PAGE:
Favorite track: “Don’t Let Me Cave In”

Coming in as the pop punkiest pop punk album title in The Wonder Years’ discography, SUBURBIA I’VE GIVEN YOU ALL AND NOW I’M NOTHING shares the same quality as NO CLOSER TO HEAVEN: it’s a difficult task to pick a favorite track from its ranks. SUBURBIA is a phenomenal evolution of the shades of greatness on THE UPSIDES, deepening the band’s sound while still hitting hard with rocking energy and plaintive soul-baring. Its lyrical themes, which you may be able to intuit from the album title, are especially compelling, and speak to the loneliness to be found in a supposedly placid realm of American society. In hindsight, SUBURBIA is the mark of band on the precipice of its greatest success; what keeps it from matching that is perhaps a slight lack of cohesion, or a developing struggle for clarity.

Favorite track: “There, There”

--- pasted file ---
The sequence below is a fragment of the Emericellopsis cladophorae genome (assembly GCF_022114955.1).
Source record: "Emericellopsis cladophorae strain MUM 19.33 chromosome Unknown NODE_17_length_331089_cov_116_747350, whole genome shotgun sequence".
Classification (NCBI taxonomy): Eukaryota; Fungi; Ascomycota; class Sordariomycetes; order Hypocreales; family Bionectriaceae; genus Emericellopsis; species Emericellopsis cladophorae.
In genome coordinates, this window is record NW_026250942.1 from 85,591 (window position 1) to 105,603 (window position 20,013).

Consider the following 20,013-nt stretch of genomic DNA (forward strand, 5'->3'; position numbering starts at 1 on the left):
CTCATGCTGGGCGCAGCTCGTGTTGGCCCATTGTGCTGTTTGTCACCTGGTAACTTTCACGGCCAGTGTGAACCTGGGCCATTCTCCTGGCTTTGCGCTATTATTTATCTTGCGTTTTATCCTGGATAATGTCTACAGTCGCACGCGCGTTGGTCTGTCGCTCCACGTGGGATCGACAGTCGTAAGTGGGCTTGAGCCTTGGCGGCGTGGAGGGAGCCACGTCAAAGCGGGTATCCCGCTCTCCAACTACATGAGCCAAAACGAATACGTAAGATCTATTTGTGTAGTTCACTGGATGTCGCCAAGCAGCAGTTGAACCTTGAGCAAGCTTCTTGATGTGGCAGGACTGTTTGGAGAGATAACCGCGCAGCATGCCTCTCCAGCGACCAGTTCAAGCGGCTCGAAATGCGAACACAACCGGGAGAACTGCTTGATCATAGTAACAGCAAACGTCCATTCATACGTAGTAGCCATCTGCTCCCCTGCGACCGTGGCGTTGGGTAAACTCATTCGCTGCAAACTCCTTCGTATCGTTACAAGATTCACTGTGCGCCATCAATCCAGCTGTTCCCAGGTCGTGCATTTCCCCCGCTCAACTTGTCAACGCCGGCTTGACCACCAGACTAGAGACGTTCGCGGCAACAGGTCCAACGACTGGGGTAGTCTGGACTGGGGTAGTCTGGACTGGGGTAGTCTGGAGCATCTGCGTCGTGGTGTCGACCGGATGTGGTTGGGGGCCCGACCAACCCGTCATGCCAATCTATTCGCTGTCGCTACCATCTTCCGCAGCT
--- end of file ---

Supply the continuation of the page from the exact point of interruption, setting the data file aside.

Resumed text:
THE GREATEST GENERATION is perhaps The Wonder Years’ most known and celebrated album and for good reason. This culmination of Campbell’s self-described trilogy of Wonder Years albums hits every aspect of what makes the band great, before and since its release, with startling sharpness, delivered by emotional specificity and broad musical appeal. Campbell has always been gifted in finding specific little touches in his lyrics, anecdotal moments that make up the milieu of our happiest and saddest moments: standing in someone’s light while they’re trying to read or not laughing at the right time, as it’s put in “There, There.” But THE GREATEST GENERATION goes epic as well, as on “The Devil in My Bloodstream,” dealing with aspects of family and pulling in foreboding images of two blackbirds on a highway sign. For all of Campbell’s lyrical successes on the album, its greatest strength is of course in the music. The words bring some specificity of image-making to the proceedings, but THE GREATEST GENERATION’s cohesive tone, which is never one-note but always faithful to Campbell’s tales of struggle, is defined by a winding, ethereal sound that builds into explosive angst and emotion with pounding riffs and drums. The album simply means a lot to me as a companion in difficult times through my life, and now, as a portal of brilliant music to retrospection. There isn’t a bit of doubt in my mind that THE GREATEST GENERATION is The Wonder Years’ best album so far, and it’s so rich a record that I find more to appreciate in it with every listen.